Smaller-capitalization stocks have been out-of-favor this year. Left out of the ‘magnificent seven’ rally in the first half of the year, they have more recently languished amid the risk of the higher-for-longer narrative. But we believe they should not be overlooked and there are opportunities to pick up excellent companies at bargain prices.
Conventional wisdom states that small caps underperform in weaker economic environments, and then outperform in the recovery. However, the turning point from weakness to recovery is very difficult to time, and we believe small caps remain an important long-term weapon in an asset allocator’s armory.
Developed market small cap indices have understandably struggled year-to-date, with underperformance accelerating over the past few months as equity markets fell on increasing recession concerns, and the higher-for-longer narrative started to take hold.
Over the long-term, small caps have kept pace with their larger-cap counterparts, but indeed have recently decoupled, as they previously did in the COVID crisis in early 2020 and during the Global Financial Crisis of 2008–09 (Figure 1). In hindsight, those periods were good entry points into small cap segments of the market.
Figure 1: 20-year Cumulative Returns for MSCI World and MSCI World Small Cap Indices
Much of the recent outperformance of large caps, though, can be attributed to the extraordinary returns of US mega-cap names, as typified by the “magnificent seven,”1 whose returns have supported global large cap indices more broadly.
Outside of the exceptionalism of these stocks, returns have been decidedly more average. For instance, the 8.3% year-to-date return of the MSCI World Index slips back to only 1.5% if we exclude the top seven stocks.
Outside of the US, the story is different. In the US market, the small cap end of the spectrum has lagged the large cap indices by 13% year-to-date; in Europe, small caps have lagged large caps by only 8%, and small cap emerging market stocks have outperformed their large cap peers by 12%.
Recent weakness in the share prices of the small cap cohort has shined a light on some interesting opportunities. The first is that small cap stocks globally are sitting on considerable valuation discounts to the larger names — both as of today, but also as compared to historical valuations.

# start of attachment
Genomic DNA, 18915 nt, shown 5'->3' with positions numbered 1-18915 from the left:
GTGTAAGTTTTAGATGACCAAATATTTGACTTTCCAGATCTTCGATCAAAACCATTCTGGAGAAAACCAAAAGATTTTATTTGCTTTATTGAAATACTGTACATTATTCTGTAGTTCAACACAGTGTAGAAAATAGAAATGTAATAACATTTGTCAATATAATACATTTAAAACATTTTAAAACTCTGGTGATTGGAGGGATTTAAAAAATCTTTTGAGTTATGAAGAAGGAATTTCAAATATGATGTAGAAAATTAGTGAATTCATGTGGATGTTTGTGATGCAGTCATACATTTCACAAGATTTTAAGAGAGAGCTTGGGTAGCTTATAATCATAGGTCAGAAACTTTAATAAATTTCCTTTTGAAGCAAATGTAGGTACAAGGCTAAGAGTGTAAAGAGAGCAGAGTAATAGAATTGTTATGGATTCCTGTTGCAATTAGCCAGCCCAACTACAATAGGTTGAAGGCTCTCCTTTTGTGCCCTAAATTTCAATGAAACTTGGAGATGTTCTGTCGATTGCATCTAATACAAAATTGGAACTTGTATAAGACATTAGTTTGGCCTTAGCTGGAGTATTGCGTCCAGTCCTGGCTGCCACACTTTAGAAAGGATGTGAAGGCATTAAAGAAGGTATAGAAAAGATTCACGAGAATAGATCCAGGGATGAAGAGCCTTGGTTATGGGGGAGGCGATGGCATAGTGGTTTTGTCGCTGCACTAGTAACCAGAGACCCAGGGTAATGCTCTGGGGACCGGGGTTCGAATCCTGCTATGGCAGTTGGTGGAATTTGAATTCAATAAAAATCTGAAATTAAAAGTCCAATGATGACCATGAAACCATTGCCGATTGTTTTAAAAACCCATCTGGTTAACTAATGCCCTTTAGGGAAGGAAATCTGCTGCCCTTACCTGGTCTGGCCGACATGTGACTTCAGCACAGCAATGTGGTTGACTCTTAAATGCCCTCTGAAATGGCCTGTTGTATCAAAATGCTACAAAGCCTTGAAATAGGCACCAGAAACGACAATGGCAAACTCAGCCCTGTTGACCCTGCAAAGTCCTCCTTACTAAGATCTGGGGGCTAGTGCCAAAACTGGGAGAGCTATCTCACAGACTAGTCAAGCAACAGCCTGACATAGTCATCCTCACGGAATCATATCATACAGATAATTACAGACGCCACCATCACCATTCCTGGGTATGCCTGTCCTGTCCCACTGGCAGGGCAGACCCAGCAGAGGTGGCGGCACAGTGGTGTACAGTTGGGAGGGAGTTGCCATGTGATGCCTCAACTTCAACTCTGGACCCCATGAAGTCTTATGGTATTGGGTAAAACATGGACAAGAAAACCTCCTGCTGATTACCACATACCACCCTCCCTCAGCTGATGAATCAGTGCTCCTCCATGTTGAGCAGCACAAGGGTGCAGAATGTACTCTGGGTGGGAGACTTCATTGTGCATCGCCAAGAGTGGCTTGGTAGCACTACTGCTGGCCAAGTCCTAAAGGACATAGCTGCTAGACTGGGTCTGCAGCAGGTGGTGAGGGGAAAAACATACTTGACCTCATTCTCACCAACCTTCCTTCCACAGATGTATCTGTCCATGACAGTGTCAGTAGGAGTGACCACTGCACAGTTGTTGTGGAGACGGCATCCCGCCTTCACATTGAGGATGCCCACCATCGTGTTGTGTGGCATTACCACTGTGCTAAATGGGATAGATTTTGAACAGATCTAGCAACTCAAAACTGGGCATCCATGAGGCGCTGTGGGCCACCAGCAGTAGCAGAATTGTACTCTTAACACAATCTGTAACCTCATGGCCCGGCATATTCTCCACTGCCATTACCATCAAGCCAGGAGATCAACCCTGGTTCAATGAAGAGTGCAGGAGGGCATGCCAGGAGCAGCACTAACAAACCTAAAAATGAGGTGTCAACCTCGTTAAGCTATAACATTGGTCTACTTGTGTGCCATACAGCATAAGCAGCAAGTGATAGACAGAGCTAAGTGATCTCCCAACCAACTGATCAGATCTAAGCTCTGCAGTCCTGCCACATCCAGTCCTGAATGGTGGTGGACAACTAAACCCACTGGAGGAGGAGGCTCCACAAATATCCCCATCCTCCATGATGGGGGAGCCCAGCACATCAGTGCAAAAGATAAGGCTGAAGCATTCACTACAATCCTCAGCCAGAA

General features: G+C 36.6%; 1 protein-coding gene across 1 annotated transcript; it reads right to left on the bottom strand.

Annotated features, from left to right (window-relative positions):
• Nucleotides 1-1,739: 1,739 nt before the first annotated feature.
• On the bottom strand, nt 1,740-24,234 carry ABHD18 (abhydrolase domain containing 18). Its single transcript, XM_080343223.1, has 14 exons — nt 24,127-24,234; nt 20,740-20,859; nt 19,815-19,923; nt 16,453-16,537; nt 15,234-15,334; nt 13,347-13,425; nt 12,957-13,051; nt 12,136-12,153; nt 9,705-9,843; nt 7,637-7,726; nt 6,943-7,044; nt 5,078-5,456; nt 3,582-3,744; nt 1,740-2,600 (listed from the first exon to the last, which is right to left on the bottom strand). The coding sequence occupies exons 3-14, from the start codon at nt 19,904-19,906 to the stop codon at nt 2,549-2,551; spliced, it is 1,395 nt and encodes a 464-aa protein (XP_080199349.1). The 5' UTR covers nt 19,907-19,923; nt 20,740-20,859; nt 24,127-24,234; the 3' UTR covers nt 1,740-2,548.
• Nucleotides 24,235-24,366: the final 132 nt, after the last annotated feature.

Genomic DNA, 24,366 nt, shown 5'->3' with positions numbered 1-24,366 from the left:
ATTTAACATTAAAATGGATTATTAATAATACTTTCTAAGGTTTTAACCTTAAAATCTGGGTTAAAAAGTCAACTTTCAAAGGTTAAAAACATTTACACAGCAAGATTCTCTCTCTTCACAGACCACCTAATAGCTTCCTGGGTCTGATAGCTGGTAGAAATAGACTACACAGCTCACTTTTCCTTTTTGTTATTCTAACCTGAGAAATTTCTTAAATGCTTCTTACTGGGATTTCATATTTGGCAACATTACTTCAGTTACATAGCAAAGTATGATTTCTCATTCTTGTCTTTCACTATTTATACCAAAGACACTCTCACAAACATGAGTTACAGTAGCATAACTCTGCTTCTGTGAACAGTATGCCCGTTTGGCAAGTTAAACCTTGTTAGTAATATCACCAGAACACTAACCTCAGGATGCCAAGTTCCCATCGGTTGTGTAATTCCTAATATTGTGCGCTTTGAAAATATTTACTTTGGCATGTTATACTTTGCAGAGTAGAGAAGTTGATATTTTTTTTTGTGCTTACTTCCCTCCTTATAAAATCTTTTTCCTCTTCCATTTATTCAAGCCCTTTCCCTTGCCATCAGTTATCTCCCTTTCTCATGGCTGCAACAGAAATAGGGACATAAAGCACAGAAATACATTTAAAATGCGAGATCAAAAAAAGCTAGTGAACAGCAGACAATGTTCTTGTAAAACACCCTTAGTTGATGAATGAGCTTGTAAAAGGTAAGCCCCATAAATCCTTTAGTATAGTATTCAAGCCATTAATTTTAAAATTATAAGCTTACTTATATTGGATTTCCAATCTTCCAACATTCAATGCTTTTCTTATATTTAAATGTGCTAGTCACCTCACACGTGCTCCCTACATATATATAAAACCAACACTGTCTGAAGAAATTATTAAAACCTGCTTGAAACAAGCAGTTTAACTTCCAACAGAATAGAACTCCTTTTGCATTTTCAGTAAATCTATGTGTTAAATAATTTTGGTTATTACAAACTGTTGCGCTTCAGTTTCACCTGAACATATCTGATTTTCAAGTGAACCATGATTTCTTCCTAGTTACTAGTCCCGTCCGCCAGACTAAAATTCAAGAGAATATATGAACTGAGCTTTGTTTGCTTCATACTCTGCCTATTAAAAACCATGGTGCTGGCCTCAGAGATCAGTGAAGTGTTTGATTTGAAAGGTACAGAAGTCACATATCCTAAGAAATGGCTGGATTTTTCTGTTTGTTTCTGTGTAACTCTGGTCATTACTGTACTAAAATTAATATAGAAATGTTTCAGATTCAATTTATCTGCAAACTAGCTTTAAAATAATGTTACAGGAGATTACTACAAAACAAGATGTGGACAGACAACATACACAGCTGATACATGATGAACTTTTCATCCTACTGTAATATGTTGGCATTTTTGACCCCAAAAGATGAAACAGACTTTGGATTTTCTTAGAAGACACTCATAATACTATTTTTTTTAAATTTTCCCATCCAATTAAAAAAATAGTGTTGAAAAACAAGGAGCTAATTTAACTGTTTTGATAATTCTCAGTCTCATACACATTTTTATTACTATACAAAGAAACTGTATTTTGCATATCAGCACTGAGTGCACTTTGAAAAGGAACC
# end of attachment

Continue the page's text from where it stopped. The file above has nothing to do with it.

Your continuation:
Figure 2: 12-Month-Forward Price/Earnings Ratios for MSCI Indices
On average, over the past 20 years developed market small caps have tended to be more expensive than large caps, with those in the MSCI World Small-Cap Index, for example, trading at 16.9 times next year’s earnings compared to 14.8 times for the MSCI World Index.
The current valuation discount across all regions reflects perceived risks and growth expectations, but creates opportunities for small cap outperformance as the environment normalizes. In fact, analyzing 12-month forward earnings growth expectations in the MSCI World and Emerging Markets universes shows the tide may be turning. In the first half of this year, earnings were being downgraded across the small cap spectrum. However, from mid-year, earnings growth expectations in developed markets exceeds that of the larger names, although coming from a much lower base.
Figure 3: Aggregate 12-month Forward Earnings Growth Expectations for MSCI Indices
We have previously written about the dangers of over-concentration in cap-weighted indices, where the top seven stocks account for 19% of the index weight for the MSCI World Index.2 The small cap end of the spectrum, however, offers a lot more diversification, both in terms of number of names and concentration in those names. The top seven companies in the MSCI World Small Cap Index account for only 1.2% of the market capitalization and there are 4,279 names in the Index, compared to just 1,511 in the World Index.
At a sector level, the contribution to returns in the large caps have been dominated by the mega-cap sectors and names. In small caps the contribution has been more evenly distributed, with the underperformance of Healthcare representing the largest (negative) contribution.
While the larger-cap indices are at the mercy of continuing strong performance in a few names, the breadth in the smaller-cap names offers some level of protection by diversification.
We believe smaller-cap stocks should not be overlooked, despite being out of favor this year. Left out in the ‘magnificent seven’ rally in the first half of the year, small cap stocks have more recently languished amidst the risk of the higher-for-longer narrative. But we believe they should not be ignored and there are opportunities to pick up companies of tomorrow at bargain prices.
Whether in broad universes, such as in world or emerging market indices, or more targeted exposures such as in Europe, we believe there are compelling opportunities for skilled active managers to add value in smaller-capitalization stocks, and that the asset class offers diversification benefits over the concentration of the large cap indices.